The Winter of My Discontent
The winter of my discontent was spent looking for answers that could not be found anywhere but within my self.
That winter of my discontent took place several years ago, as I moved from one place to another, from one phase of my life to another. It felt as if the reliable routine was no longer reliable, the plans on the calendar were almost frightening, and the morrow could not fully be trusted.
I chalked up some of my trepidation to the perverted chaos of criminal politics in my homeland; but I soon came to understand that the crumbling of a corrupt power structure, with gobs of ghouls filling its ranks, was not the deeper reason for my discontent.
That winter of my discontent was a warning sign to me that I needed to grow, emotionally, in order to fit into a new house I would call home. The months that I was facing demanded of me that I confront past goblins amidst the restless whirl of the world that I daily faced.
I realize, this winter, that that winter of my discontent, several years ago, was a cleavage that I was using to separate my self from the cunning deceptions and the disguised frauds of my past, as those ogres emerged, once more, upon the shore of my consciousness — in the present day, wearing newer but ghastly masks!
With startling and rapid insight, I saw, as if for the first time, truths I’d already seen regarding liars and human swine. I quickly developed a sense of proportion and then acted upon a fierce desire for patience. Little by little, with steady effort, I pulled my disgruntled self out of a frosty season of distrust.
I felt as if I’d attained a mountain top within my heart. I became free of any wound that had sorely injured me. The memories remained, without the pain. Wisdom and quietude replaced doubts and fear. I felt serenity come near as the shadows of the past disappeared.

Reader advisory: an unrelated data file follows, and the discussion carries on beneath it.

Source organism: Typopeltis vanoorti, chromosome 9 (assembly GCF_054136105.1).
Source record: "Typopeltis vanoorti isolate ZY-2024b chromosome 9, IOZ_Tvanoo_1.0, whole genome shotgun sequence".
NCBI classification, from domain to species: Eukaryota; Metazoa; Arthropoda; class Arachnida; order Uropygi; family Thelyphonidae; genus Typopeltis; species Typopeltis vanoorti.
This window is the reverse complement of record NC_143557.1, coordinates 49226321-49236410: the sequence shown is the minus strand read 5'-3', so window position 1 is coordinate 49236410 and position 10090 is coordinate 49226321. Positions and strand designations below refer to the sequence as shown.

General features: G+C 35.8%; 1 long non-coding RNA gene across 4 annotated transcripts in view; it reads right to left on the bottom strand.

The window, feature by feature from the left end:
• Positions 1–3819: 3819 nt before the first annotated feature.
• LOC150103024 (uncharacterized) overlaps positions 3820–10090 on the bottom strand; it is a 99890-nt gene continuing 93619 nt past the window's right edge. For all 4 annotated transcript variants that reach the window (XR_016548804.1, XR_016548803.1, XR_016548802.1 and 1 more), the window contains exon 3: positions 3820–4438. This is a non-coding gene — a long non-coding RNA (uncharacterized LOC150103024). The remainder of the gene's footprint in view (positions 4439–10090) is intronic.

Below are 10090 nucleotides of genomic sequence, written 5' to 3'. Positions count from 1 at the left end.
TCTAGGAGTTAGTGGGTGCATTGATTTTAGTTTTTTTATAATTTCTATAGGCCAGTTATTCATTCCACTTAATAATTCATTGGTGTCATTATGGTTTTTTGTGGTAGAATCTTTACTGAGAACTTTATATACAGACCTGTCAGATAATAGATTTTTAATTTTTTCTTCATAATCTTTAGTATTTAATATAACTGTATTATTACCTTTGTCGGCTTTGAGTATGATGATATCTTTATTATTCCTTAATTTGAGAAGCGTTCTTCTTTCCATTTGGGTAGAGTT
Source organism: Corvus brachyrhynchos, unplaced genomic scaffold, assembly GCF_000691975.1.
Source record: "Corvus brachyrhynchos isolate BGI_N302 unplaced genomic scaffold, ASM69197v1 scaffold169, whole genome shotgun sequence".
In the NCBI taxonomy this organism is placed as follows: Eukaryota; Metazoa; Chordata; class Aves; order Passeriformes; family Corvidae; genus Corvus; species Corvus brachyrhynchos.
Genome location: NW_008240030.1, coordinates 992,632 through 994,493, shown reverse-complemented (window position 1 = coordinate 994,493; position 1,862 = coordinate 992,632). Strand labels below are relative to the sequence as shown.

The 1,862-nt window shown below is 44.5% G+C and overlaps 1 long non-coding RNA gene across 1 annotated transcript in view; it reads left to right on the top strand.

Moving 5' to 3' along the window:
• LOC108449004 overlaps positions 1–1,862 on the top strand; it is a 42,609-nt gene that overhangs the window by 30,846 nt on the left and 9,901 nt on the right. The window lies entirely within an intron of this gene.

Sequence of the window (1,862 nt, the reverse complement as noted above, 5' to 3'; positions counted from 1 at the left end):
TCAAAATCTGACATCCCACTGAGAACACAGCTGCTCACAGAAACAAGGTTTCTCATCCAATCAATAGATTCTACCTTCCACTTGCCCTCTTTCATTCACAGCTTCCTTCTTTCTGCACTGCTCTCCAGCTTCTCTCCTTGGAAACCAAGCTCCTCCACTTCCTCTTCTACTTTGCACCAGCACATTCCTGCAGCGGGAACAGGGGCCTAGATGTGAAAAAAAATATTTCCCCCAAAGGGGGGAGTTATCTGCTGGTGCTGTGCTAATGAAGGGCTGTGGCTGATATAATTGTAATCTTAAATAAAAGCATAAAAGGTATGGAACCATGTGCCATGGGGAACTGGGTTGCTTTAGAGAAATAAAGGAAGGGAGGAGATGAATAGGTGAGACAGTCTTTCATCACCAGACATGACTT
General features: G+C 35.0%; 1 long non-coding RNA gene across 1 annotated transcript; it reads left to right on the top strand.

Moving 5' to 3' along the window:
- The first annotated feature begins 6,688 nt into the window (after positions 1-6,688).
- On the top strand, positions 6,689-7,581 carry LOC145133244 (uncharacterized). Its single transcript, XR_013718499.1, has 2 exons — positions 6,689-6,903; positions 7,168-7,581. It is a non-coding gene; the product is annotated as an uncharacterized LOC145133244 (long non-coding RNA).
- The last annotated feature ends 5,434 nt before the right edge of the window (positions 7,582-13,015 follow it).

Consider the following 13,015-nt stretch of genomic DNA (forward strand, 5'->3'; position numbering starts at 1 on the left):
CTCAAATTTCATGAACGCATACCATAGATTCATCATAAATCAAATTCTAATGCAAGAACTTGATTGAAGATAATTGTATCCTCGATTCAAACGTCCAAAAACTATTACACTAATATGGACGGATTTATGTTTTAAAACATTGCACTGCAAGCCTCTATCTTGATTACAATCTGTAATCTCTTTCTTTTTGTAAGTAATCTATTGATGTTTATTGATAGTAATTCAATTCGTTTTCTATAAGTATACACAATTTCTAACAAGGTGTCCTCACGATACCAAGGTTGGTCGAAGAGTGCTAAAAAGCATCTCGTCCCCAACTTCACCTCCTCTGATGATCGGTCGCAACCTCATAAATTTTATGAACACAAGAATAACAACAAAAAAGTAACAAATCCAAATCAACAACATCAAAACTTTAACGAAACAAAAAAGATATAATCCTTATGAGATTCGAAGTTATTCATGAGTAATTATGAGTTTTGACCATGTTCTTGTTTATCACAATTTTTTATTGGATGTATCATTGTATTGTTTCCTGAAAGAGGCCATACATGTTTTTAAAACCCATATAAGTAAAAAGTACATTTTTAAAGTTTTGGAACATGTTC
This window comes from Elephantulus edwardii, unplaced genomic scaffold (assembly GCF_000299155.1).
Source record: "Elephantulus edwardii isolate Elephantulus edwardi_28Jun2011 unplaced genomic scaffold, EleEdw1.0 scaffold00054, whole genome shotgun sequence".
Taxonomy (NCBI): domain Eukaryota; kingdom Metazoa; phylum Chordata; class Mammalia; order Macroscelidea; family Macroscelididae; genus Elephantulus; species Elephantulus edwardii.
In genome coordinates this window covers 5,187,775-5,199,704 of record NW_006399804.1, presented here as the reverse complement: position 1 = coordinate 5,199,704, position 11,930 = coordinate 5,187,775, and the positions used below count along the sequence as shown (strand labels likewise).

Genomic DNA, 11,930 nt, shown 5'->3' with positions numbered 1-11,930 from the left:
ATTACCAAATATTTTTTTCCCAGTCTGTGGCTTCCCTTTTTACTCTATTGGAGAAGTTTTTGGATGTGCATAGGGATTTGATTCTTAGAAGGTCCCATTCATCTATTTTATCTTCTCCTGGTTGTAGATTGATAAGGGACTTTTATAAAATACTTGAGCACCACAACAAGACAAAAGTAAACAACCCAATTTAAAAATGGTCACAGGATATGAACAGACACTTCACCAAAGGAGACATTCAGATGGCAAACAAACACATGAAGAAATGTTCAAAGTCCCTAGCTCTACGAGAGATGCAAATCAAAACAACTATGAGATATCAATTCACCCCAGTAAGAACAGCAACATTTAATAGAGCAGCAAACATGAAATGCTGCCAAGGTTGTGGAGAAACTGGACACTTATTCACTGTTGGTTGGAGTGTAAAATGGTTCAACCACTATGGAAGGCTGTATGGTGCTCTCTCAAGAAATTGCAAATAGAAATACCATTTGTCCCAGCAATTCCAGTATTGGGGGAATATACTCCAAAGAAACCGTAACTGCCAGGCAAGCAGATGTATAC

And within those whispers of faith, I understood that every moment that I’d lived, every moment that anyone lives, is meant to realize these truths, as penned by the English poet and Anglican priest, John Donne (22 January 1572 - 31 March 1631). The publication date of this poem is 1633, after the death of this mystical, practical man who dwelled upon, and wrote of, paradoxes as if those puzzles were the stuff of life and faith, love and loss, and death and divine salvation. Indeed, they are.
A Lecture upon The Shadow
Stand still, and I will read to thee
A lecture, love, in love’s philosophy.
These three hours that we have spent,
Walking here, two shadows went
Along with us, which we ourselves produced;
But, now the sun is just above our head,
We do those shadows tread;
And to brave clearness all things are reduced.
So whilst our infant loves did grow,
Disguises did, and shadows, flow,
From us, and our care; but, now ’tis not so.
That love has not attain’d the high’st degree,
Which is still diligent lest others see.
Except our loves at this noon stay,
We shall new shadows make the other way.
As the first were made to blind
Others; these which come behind
Will work upon ourselves, and blind our eyes.
If our loves faint, and westwardly decline;
To me thou, falsely, thine,
And I to thee mine actions shall disguise.
The morning shadows wear away,
But these grow longer all the day,
But, oh, love’s day is short, if love decay.
Love is a growing, or full constant light;
And his first minute, after noon, is night.